Professor Geoffrey Boers

Geoffrey Boers is Director of Choral Activities at the University of Washington in Seattle, a program widely recognized as forward thinking, unique, and of great distinction. Under his direction, the graduate choral program has developed a singular mission: to nurture the whole student as conductor-teacher-servant-leader-scholar. This vision has led the program to become one of the most vibrant and innovative in the country, attracting students from around the world interested in exploring the future of our art. Through his teaching he is exploring the evolution of conducting gesture and rehearsal pedagogy and their connection with the emerging neuroscience of mirror neurons, empathy, perception, learning, and personal transformation. His exploration has led to new thoughts about conducting and teaching with regard to breath, movement, artistry, personal awareness, and cultural development. Recently, his work has led to the mentoring of local choral cohorts of teachers and conductors who are interested in building professional communities of ongoing mentorship and musical development.  He has developed such mentorship programs across the United States and Canada. In addition to these thoughts about mentorship he is actively working with other leaders in ACDA and NAfME to develop a more unified and useful system for development of musicianship, assessment, adjudication, and repertoire grading. 

Geoffrey maintains an active conducting, teaching, workshop and clinic schedule; his recent engagements have included conducting concerts in Orchestra Hall in Minneapolis, Meyerson Concert Hall in Dallas, New York’s Alice Tully and Avery Fischer Hall at Lincoln Center, the Mormon Tabernacle in Salt Lake City, and Benaroya Hall in Seattle. In addition he has served as artist-in-residence in Toronto, Ontario, Mainz, Germany, as well as Seoul, Korea with the world-renown choir the Incheon City Chorale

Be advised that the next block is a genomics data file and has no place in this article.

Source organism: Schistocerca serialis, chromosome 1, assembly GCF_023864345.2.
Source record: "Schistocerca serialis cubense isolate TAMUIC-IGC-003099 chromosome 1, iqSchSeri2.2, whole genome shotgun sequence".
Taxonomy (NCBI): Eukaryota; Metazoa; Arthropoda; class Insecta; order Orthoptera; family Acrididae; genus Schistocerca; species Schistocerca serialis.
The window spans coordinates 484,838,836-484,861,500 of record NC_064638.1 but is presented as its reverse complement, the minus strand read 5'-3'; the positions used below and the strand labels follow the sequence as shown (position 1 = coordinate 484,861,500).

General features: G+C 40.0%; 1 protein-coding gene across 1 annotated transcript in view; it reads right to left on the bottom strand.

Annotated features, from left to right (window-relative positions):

In addition to his position at the UW, Boers sings professionally and is the conductor of the Tacoma Symphony Chorus where he conducts both the choir and symphony players in a four-concert season.

Since his tenure at the University of Washington, the choral program has become a leader in promoting the performance, study and exchange of Baltic music in the United States. The choir has toured to the Baltic countries in 2000, 2005, 2010, and 2013. Geoffrey Boers was awarded a prestigious Royalty Research Grant in 2004 to create a Baltic Choral Library in collaboration with the UW Library as well as State and academic libraries in the Baltic. This collection of scores, manuscripts, vocal music, and writings is the first of its kind in the United States. This collection has promoted yearly exchanges with choirs and conductors from the Baltic area who travel each year to Seattle. Further, it has led to numerous UW choral students winning awards and scholarships to travel, study, and work in the Baltic countries.